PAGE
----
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. Last Updated: 07/27/2016

Russia, Kazakhstan Sign Nuclear Deal

Russia and Kazakhstan signed off Tuesday on three joint ventures in the nuclear sector, with a focus on uranium mining and enrichment and on the development of new atomic reactors.

The deal marks a compromise between the two sides, lending Russian high-tech know-how to Kazakhstan's nuclear-energy ambitions in return for plugging the deficit in Moscow's uranium needs, experts said.

"Dreams of an integrated technology chain like that of Minsredmash" -- the Soviet-era nuclear ministry -- "are now a reality," Sergei Kiriyenko, head of the Federal Atomic Energy Agency, said Tuesday during a working visit to Aktau, a town on Kazakhstan's Caspian Sea.

In January, President Vladimir Putin forged a nuclear alliance with counterparts from Ukraine and Kazakhstan. Putin welcomed Uzbekistan into the alliance later that month. Russia aims to boost cooperation with its CIS neighbors to secure access to nuclear facilities that were scattered after the Soviet collapse.

Under the newly signed venture memorandums, state nuclear fuel trader Tenex will work with Kazhakstan's state-controlled Kazatomprom to mine the Budyonovskoye uranium deposit. A second joint venture would then process the mined ore, which in enriched form is used as fuel for nuclear reactors.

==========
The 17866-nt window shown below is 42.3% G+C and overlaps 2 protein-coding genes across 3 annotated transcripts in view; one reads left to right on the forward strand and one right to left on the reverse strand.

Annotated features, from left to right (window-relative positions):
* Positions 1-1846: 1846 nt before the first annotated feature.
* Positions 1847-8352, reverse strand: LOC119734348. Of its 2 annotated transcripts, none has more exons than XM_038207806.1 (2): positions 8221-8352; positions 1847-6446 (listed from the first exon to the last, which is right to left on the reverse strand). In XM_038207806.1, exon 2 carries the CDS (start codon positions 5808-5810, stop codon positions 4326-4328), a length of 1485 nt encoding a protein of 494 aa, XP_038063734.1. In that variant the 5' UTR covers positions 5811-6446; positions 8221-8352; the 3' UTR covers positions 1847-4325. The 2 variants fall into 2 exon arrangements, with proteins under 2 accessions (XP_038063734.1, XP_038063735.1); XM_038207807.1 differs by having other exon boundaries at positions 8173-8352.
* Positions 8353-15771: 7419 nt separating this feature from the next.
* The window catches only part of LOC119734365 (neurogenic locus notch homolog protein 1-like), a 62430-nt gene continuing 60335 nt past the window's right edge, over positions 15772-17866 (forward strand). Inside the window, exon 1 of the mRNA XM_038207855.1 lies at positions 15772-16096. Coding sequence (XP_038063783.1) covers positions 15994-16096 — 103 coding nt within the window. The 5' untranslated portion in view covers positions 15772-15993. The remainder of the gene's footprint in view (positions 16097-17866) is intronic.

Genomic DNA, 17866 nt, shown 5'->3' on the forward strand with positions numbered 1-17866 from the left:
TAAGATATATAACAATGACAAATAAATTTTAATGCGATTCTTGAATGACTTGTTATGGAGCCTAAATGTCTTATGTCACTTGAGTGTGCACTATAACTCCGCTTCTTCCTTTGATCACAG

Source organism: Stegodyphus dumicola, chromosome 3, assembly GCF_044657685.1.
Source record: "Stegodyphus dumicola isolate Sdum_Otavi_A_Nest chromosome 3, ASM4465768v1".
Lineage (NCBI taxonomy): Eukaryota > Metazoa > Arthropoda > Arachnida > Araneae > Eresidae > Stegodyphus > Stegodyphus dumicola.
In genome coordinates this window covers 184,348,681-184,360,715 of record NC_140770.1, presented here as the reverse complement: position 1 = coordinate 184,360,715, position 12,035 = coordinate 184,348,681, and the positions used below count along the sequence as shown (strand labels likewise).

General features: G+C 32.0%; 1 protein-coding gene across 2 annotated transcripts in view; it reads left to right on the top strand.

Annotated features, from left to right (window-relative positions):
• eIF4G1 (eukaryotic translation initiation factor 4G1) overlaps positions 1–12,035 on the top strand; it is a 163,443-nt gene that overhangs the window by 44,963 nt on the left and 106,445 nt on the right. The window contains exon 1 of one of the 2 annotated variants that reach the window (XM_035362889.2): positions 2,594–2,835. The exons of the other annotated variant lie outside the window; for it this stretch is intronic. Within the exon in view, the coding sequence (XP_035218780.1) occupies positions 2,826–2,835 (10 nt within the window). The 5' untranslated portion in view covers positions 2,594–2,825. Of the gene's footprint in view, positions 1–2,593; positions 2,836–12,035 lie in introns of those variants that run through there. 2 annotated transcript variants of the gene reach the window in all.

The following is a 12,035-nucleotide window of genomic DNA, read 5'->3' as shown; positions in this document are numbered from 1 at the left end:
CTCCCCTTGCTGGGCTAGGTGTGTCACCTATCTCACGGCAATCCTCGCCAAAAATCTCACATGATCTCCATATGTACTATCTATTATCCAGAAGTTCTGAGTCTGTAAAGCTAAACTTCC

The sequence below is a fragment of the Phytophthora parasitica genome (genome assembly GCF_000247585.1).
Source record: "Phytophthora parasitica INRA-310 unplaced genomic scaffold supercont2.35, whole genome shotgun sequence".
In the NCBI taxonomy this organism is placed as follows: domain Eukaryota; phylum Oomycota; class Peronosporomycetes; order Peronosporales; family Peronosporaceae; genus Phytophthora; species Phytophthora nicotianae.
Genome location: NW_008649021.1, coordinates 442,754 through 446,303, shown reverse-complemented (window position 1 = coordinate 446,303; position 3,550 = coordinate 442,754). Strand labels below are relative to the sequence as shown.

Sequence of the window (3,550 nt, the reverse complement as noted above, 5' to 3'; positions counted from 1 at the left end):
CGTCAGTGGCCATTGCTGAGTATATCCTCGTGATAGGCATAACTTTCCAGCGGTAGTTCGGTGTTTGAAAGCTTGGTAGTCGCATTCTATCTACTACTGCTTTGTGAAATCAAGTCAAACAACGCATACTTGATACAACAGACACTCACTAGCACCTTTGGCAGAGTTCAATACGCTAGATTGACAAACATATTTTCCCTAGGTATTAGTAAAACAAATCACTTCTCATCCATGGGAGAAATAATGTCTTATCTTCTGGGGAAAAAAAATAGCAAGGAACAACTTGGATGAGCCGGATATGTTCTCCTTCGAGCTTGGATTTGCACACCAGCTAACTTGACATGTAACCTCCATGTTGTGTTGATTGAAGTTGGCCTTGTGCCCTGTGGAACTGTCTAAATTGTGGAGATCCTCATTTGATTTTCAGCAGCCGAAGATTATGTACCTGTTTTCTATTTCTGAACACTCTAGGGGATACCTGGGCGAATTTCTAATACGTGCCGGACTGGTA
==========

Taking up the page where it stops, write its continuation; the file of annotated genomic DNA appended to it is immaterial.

Kazakhstan has 17 percent of the world's uranium reserves, with Kazatomprom holding the world's second-largest reserves, said Mikhail Stiskin, a Troika Dialog analyst.

Russia currently mines just 35 percent of its uranium needs, he said. This year mining will also begin at Kazakhstan's Zarechnoye deposit, in which Russia has a 49 percent stake and a $1 billion contract to receive 1,000 tons of uranium per year.

The third of the newly created joint ventures will develop a reactor along the lines of the small BVER-300 fast-neutron reactor. "We will be able to build this kind of reactor in Kazakhstan and Russia," and promote it on the global market, Kiriyenko said.

"Kazakhstan wants to break into the high-tech club of nations, and a reactor like the BVER-300 would perfectly suit a large country with a small, dispersed population," said Alexander Pikayev, a nuclear expert at the Institute of World Economics and International Relations.